Story URL: http://news.medill.northwestern.edu/chicago/news.aspx?id=154832
Story Retrieval Date: 6/19/2013 9:38:24 AM CST
But, most cookies don’t have an expiration date: They have a best-by date – and it means something entirely different.
In the United States, food date codes are used as a measure of quality, not of food safety, and are mostly unregulated, according to the Food and Drug Administration.
Ira Allen, FDA spokesman, said that food safety is a function of storage conditions (temperature and humidity control) more than of the product itself. And so, it regulates retail and foodservice outlets – where consumers come into possession of food products - to enforce laws regarding handling of food, equipment, waste, temperature and store environment.
Still, there are four commonly used food date codes that consumers encounter on a daily basis: sell by, use by, best if used by (or before) and expires by, according to U.S. Department of Agriculture.
Food date codes are established at the discretion of the manufacturer, with the exception of some perishable products, which must have a sell-by or use-by date, according to the FDA. Products can be consumed after the sell-by date for varying periods of time, but should not be consumed after the use-by or expires-by date. Products such as cookies or potato chips have best-by dates to indicate freshness and can be consumed after the date listed, said Regina Hildwine, senior director of science policy, labeling and standards at the Grocery Manufacturers Association in Washington, D.C.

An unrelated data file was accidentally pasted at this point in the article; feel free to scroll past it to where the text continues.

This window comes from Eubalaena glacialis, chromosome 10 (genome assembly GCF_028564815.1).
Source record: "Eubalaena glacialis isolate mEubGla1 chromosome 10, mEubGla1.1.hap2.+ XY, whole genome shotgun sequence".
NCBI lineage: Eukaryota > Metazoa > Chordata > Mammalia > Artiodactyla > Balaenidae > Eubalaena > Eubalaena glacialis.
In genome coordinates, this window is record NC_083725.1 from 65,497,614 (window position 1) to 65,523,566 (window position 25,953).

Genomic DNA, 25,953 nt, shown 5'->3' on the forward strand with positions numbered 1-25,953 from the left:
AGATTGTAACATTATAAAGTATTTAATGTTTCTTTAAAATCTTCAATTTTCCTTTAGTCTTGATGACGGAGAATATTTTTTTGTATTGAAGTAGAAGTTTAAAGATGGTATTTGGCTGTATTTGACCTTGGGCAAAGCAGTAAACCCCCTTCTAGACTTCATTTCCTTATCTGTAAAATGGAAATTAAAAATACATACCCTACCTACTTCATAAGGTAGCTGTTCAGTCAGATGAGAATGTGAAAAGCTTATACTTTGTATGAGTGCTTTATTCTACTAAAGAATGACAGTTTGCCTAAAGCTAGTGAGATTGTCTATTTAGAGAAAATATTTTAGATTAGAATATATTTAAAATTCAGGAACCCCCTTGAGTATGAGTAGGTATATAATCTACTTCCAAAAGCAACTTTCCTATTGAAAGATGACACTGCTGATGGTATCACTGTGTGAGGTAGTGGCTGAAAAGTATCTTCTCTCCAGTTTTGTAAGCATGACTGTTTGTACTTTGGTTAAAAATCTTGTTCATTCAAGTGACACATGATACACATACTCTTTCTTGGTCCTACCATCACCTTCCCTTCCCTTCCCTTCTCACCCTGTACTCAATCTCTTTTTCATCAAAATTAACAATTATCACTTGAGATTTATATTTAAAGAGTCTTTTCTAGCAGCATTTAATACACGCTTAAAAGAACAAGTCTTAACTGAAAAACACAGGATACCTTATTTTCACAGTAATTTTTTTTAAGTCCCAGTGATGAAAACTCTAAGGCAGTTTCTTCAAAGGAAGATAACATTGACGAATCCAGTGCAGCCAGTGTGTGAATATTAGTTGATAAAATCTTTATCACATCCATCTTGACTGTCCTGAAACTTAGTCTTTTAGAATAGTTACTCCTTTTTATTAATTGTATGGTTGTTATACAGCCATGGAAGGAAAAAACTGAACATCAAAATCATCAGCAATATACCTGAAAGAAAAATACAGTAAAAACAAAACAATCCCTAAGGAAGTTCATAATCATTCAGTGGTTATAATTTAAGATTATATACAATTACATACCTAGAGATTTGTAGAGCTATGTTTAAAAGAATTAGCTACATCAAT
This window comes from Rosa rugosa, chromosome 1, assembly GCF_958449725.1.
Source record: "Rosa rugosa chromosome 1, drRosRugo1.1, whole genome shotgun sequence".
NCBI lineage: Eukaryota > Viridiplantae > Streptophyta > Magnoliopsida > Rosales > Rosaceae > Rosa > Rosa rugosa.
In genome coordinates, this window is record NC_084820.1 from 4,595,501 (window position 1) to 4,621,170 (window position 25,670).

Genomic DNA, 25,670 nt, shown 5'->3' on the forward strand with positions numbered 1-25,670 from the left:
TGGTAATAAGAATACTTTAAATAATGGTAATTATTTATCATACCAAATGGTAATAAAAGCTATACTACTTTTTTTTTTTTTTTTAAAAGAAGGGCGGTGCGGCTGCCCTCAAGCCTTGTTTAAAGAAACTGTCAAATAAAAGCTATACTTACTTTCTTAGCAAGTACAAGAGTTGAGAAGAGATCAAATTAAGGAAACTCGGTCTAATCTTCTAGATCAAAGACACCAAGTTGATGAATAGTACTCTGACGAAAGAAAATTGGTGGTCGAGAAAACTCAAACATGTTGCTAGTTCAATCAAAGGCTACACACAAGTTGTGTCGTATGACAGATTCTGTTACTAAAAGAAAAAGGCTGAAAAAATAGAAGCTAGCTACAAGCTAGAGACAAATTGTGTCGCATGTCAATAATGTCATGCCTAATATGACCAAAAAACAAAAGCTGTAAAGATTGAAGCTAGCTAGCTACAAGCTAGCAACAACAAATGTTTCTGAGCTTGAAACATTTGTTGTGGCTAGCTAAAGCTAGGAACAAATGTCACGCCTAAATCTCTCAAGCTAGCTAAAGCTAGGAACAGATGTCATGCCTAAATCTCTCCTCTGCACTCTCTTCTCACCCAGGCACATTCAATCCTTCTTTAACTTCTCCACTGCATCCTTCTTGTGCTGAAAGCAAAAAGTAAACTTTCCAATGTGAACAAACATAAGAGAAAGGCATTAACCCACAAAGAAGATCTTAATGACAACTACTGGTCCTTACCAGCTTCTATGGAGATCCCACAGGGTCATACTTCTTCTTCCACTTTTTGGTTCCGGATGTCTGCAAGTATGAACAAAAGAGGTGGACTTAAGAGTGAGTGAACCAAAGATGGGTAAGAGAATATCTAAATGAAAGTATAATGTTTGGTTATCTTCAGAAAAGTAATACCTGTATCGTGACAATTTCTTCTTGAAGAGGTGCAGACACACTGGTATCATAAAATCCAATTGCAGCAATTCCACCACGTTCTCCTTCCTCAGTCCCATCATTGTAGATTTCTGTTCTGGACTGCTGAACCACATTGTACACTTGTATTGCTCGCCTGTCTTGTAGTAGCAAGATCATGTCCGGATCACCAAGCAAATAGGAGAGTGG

But food retailers routinely take products off shelves that are past the sell-by or best-by dates. Instead, retailers, including Jewel-Osco, donate millions of pounds of food that is past the sell-by date.
“Though freshness declines after the sell-by date, many products will continue to remain nutritious and edible for an extended period, and freezing items, such as meat and baked goods, can further extend their life,” said Karen May, communications manager for Jewel-Osco.
The Greater Chicago Food Depository, which receives such donations, meticulously sorts through these items based on date codes.
“If it’s supposed to sell by a certain date, we check how far we can push that out so the product is still edible,” said Meaghan Farno, public relations coordinator for the depository. “Usually things that are donated go out pretty quickly.”